Almost 100 registered lobbyists, primarily from Wall Street and the defense and health care industries, have worked for the 12 members of the new super committee, according to The Washington Post. And six current employees of the group used to be lobbyists.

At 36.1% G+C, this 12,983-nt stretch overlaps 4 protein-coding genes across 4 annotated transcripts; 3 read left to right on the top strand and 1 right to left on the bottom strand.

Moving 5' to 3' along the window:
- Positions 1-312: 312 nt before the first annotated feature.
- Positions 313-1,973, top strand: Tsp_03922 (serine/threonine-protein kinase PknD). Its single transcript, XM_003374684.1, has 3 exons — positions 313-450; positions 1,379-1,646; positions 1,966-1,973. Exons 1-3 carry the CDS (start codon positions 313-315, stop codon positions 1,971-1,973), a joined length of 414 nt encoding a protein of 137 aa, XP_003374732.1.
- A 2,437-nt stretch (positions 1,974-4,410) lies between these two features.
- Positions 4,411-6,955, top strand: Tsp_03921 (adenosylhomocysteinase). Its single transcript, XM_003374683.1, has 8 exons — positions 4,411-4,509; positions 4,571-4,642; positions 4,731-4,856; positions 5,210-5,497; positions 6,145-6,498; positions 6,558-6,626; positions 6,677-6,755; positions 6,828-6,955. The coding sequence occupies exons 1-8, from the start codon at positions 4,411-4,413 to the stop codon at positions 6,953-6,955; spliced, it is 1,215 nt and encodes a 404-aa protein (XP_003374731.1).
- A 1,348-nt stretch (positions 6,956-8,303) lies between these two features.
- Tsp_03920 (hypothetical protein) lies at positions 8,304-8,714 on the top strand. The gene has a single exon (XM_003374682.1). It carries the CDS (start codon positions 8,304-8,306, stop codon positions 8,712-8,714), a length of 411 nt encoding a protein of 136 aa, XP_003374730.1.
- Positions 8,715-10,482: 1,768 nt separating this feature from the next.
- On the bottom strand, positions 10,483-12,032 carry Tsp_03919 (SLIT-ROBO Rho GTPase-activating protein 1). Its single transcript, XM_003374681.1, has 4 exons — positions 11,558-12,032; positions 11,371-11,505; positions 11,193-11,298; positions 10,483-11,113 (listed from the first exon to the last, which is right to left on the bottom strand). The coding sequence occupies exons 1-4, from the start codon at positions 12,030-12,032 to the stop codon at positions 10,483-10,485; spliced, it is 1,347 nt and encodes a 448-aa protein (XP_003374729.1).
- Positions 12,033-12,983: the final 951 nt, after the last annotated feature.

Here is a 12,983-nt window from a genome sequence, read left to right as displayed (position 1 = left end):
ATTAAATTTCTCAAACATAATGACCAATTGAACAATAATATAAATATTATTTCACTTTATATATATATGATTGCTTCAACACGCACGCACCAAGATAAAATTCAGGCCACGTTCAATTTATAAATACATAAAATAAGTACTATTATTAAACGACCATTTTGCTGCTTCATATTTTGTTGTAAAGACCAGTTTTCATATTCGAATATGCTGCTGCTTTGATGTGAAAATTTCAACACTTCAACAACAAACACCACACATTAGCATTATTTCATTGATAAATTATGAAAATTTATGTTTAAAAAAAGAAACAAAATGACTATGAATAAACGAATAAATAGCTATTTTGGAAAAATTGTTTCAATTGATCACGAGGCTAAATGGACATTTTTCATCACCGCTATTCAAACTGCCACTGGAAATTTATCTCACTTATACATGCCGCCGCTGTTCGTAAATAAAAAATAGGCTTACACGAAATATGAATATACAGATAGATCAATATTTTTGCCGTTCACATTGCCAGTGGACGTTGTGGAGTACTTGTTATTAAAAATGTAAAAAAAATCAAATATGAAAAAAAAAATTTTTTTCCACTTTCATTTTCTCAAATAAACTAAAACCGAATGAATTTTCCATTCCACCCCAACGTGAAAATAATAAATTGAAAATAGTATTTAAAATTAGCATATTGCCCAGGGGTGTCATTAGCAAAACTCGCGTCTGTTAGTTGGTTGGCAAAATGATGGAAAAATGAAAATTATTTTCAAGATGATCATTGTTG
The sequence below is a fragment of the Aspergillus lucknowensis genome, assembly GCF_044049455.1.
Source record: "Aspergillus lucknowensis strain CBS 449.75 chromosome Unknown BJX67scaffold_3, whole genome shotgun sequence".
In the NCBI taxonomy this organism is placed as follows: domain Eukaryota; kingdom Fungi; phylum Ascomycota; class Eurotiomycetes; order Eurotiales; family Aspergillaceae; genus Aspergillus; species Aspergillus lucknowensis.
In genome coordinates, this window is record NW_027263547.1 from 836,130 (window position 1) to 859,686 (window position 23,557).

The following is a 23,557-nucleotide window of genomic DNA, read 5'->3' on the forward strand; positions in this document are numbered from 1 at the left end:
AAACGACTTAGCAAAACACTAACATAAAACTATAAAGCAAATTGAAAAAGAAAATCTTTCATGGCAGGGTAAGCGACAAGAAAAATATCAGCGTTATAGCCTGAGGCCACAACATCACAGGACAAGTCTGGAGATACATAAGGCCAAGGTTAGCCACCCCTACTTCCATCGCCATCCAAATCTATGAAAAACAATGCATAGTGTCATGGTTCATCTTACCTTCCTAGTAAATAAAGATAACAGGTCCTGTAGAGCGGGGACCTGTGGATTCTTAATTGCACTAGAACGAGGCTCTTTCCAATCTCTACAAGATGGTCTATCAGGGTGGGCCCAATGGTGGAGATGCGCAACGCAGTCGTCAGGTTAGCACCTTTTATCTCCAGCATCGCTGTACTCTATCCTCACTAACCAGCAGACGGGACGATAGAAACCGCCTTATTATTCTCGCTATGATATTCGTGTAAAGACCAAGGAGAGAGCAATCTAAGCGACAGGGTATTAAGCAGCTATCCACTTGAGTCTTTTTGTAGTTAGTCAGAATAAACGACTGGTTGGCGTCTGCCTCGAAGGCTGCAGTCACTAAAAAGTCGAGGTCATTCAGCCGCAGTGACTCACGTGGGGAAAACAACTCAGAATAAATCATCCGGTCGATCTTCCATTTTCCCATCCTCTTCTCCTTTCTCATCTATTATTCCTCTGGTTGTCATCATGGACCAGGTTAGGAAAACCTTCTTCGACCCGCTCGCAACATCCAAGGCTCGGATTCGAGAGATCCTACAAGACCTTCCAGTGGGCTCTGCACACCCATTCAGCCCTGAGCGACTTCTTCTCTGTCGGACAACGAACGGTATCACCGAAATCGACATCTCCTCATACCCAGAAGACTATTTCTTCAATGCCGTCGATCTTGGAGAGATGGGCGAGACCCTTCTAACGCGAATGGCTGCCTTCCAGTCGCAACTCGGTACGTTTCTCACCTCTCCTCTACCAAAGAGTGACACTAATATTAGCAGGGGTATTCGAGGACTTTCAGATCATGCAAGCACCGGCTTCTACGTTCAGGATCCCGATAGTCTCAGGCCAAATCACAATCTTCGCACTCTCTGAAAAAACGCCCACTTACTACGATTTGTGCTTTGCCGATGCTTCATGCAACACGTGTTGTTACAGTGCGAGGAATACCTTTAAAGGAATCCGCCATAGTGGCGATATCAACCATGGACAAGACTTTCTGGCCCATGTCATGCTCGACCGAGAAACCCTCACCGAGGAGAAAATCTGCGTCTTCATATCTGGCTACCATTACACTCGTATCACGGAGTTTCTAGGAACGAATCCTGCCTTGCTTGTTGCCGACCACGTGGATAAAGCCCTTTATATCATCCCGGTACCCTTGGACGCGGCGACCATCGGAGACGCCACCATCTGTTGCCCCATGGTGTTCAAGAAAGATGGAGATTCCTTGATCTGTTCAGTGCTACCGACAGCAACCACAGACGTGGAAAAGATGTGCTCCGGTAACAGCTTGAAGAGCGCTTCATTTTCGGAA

Career paths frequently cross between K Street and Capitol Hill, but the high stakes of the super committee’s decisions may cause these lobbyists to exert extra pressure on their former employers. For instance, the committee's decisions could take a $32 billion cut out of General Electric’s piece of the government contract pie over the next decade. But a number of GE’s lobbyists are among the influential 100.
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